In the course of my wanderings around the beautiful gardens of Cheshire, it’s always nice to go off-piste occasionally to see something different. And that’s exactly what happened when I came across Firs Flower Farm in Helsby, owned by Imogen Harrison.

This blossoming (pun intended) flower farm is a story that began in the midst of the Covid pandemic when Imogen, her husband Will and their children Poppy and Tristan were residing temporarily in Cape Town. While exploring the famous Kirstenbosch Botanical Garden and regenerative farms such as Chart, where you can pick your own roses or cherries depending on the season, Imogen's perspective on her hectic career and family priorities started to change.

Great British Life: Imogen Harrison with one of her hand-picked bouquets. Imogen Harrison with one of her hand-picked bouquets. (Image: Alison Moore)

At the time she was on maternity leave after the birth of Tristan and she became captivated by the beauty and environmental benefits of sustainable farming. Inspired by what she witnessed in South Africa Imogen was determined to create her own version of sustainable flower farming back in the UK, with a mix of perennials, annuals and grasses suitable for the Cheshire climate.

After initial online research, she discovered an organisation called Flowers from the Farm (, which champions artisan growers of seasonal, locally grown cut flowers. Founded by Gill Hodgson in 2011 to help her grow her own flower farming business, it now has a UK-wide membership of 1,000 independent flower farmers and I thoroughly enjoyed its displays, talks and demonstrations in the school flower marquee at RHS Tatton this year.

Great British Life: A field of Cheshire poppies. (c) Alison MooreA field of Cheshire poppies. (c) Alison Moore

Joining the association was the perfect starting point for Imogen to plan and acquire the necessary skills for the new venture, and at the same time, she and her family also found the ideal location for the farm. In the summer of 2022, they moved into a five-acre farm plot in Helsby, with panoramic views over Cheshire towards the Welsh hills, and the dream started to become a reality.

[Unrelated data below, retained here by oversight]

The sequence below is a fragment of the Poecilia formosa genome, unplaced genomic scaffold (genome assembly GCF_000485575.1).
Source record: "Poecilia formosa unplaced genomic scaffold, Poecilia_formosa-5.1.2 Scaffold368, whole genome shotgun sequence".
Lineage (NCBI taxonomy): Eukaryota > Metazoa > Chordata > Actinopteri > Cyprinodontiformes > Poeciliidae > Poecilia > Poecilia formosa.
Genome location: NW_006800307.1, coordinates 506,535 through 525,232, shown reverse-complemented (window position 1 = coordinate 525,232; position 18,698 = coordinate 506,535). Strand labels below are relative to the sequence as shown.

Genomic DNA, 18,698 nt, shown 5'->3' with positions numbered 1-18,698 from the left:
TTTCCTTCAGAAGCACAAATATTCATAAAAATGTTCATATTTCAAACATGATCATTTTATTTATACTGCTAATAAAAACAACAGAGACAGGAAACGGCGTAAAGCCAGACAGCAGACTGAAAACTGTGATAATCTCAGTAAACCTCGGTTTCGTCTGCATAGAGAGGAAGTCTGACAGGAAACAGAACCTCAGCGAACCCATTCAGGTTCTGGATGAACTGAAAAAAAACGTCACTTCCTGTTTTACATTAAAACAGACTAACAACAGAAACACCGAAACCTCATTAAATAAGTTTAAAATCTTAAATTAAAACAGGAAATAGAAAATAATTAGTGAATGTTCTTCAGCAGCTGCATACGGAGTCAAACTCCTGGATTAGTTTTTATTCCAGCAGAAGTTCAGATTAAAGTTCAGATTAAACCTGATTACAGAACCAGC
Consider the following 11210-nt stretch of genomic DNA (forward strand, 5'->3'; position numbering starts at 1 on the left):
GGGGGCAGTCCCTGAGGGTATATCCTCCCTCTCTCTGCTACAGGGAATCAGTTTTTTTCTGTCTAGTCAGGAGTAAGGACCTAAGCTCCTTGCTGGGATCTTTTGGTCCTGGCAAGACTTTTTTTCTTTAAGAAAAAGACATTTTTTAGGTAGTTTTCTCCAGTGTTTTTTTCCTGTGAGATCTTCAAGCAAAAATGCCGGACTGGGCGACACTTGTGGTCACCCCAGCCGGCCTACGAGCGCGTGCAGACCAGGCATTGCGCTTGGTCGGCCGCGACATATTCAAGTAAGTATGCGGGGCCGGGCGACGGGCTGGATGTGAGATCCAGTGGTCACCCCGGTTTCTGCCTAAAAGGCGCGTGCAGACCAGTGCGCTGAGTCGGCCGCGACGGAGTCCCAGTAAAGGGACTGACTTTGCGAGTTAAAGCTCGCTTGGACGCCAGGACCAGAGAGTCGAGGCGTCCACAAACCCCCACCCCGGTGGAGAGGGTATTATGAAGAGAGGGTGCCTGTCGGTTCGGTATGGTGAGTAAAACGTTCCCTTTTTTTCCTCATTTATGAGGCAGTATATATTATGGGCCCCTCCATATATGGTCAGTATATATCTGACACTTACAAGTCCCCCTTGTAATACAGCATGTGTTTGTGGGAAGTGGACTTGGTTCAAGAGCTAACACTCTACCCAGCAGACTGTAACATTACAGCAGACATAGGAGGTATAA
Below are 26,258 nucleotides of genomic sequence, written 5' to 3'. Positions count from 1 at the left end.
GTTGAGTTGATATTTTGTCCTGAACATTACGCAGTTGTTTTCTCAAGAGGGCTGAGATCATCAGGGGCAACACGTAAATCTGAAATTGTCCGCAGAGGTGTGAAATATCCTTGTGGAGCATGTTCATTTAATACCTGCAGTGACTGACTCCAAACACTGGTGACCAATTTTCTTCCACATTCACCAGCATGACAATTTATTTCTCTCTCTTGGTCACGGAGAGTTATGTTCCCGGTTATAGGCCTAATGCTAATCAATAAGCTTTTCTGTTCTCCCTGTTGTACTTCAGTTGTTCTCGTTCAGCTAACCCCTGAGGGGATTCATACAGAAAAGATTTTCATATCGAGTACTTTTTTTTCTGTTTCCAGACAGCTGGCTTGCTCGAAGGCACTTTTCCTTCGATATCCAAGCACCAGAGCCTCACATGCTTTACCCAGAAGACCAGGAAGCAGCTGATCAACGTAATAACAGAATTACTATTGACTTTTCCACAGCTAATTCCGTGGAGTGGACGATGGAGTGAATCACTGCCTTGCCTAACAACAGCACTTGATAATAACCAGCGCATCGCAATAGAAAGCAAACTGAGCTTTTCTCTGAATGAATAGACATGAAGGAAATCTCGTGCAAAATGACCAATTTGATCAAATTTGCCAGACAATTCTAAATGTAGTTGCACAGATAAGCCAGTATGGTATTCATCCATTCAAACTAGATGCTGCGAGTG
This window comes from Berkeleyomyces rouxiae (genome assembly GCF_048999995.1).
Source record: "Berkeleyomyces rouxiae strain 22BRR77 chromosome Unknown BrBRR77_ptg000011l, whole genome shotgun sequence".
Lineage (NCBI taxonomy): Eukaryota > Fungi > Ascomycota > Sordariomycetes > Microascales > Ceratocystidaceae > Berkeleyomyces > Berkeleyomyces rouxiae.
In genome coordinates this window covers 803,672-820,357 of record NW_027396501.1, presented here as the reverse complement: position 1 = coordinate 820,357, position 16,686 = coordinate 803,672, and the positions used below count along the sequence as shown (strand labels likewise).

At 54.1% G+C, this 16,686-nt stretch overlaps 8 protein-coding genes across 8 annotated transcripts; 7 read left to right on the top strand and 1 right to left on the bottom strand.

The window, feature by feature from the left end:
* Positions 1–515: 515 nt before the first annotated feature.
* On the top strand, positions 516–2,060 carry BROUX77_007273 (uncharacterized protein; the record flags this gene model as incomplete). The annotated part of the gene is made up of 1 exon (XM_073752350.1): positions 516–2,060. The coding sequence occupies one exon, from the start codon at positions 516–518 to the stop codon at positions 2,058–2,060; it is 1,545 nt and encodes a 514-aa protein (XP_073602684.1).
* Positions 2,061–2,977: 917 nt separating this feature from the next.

At the heart of Imogen's approach to flower farming lies a commitment to sustainable and regenerative techniques. By embracing the principles of no-dig gardening, the farm promotes healthy soil ecosystems, minimises soil erosion, and preserves the area’s natural biodiversity.

Great British Life: Eryngium set against a backdrop of poppies. (c) Alison MooreEryngium set against a backdrop of poppies. (c) Alison Moore

With this in mind, the first 20 beds at the farm were created last autumn, using corrugated cardboard to suppress weeds and provide a protective layer for the soil. This is a popular practice within the no-dig gardening approach, with the cardboard acting as a barrier to prevent light from reaching the weeds, thereby inhibiting their growth and eliminating the need for chemical herbicides. A thick layer of compost was added to the cardboard and topped with a layer of wood chip mulch.

The next task was to add a number of bare-root peonies planted through the cardboard layer and perfect for supplying spectacular blooms in May and June. Over a thousand tulip bulbs were also planted as a trial crop using a slightly different method. For these, a thin layer of turf was removed and raised beds were built. The bulbs were placed on the bare soil in an egg-box style and then covered with compost and woodchip mulch. Chicken wire was used to keep out the squirrels until the bulbs started to grow. The result was an array of beautiful tulips for sale throughout April and into May.

Great British Life: Grown on Cheshire soil, at Firs Farm, Helsby. (c) Alison MooreGrown on Cheshire soil, at Firs Farm, Helsby. (c) Alison Moore

When I first visited Imogen, it was early summer, and I discovered a delightful mix of flowers in various stages of bloom. As we wandered around the planting beds, Imogen told me as well as growing flowers to provide a succession of colour throughout summer and early autumn, she wanted to include varieties that could be used for dried flower arrangements. Among those being grown for this purpose were eryngium (commonly known as sea holly), achillea and one I hadn’t come across before called Craspedia globosa with bright yellow drumstick flowers. Poppies, cosmos, dahlias and sweet peas were also flowering away, filling their air with fragrance and colour.

There really is no comparison between locally grown, British cut flowers and the imported varieties we find in the supermarket, and I’m sure Imogen and Firs Farm have a great future ahead. Full details of the available bouquets can be found on the website along with the Pick and Arrange workshops that Imogen runs.